Observe. Take the keyword ‘bathtub cost’ and here you’ll see there are "bubble filters” at the bottom of the Featured Snippet. As an aside, these filters show up about 8-9% of the time. Why are these filters here? Because this keyword can have different interpretations and may lead the user to refine their query. Perhaps you balked at the cost of buying a new tub, so you would rather resurface it… Google gives you access to that information via the bubble filter. Perhaps you didn’t even mean to search for the cost of a bathtub but rather a jacuzzi. No need to execute another search, just use the filter. By the way, you know what you get when you engage any of the filter options? A new SERP with a new Featured Snippet!
Try this on for size… Below is a multi-faceted Featured Snippet. It’s two Featured Snippets right on top of each other. The second Featured Snippet is either used to further increase knowledge on a topic or in case the user had the intention for the second snippet and not the first.
Know, the above image is all that shows "above the fold”. In this case, if your URL is not inside one of the Featured Snippets… you’re not going to be seen!
Even when your site is organically above the fold it’s barely recognizable. Can you find the organic URL in the below screenshot among all the SERP Features?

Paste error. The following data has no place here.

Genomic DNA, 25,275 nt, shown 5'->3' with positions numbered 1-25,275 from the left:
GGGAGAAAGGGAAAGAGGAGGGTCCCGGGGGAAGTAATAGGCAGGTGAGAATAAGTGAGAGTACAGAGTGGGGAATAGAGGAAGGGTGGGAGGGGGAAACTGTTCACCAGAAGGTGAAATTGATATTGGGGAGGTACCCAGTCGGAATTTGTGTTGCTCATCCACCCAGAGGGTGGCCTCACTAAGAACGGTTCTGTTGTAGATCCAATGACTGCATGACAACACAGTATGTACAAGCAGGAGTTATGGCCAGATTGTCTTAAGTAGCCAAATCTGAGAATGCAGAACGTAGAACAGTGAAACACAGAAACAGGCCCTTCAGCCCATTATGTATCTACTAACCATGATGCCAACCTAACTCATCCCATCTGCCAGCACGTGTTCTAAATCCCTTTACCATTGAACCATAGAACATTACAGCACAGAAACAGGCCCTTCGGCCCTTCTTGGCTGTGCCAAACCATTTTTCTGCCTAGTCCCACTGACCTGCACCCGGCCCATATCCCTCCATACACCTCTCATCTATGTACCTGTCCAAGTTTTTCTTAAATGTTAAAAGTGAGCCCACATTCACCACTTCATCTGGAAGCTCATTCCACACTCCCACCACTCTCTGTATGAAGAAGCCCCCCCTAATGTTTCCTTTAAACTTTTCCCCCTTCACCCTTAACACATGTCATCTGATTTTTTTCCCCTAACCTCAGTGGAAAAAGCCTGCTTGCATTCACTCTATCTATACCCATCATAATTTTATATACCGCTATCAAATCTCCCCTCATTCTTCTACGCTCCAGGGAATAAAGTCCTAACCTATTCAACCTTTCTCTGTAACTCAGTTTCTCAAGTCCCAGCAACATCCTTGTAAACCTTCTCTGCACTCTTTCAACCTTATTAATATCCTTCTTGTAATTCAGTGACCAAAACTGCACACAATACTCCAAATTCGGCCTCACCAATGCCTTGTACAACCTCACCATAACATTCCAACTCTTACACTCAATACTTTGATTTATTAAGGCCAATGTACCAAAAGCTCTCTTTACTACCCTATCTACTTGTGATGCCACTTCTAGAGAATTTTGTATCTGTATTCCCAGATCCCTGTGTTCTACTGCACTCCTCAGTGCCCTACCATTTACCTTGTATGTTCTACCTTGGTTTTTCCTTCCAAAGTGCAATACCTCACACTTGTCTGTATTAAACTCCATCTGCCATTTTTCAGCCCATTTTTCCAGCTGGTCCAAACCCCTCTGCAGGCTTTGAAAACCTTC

We talked about the importance of SERP Features and by now you should be on the hype train to get your URL in the Featured Snippet. Easy, right? After all, your brand made and developed the product/service in question! Not so fast! Let’s take a look at the keyword ‘what battery does the canon t6 use’. Notice the URL to the Featured Snippet is not from Canon’s site! This is a big loss to Canon’s site traffic! The fact that your brand name is in the query does not make it automatic that your URL will be in the Featured Snippet.
The point is… you can’t bank on your brand, product or service being a part of the keyword. To rank inside a Featured Snippet, a Related Question, or a video carousel requires an optimization strategy.
How to Capture Featured Snippets for Technical Content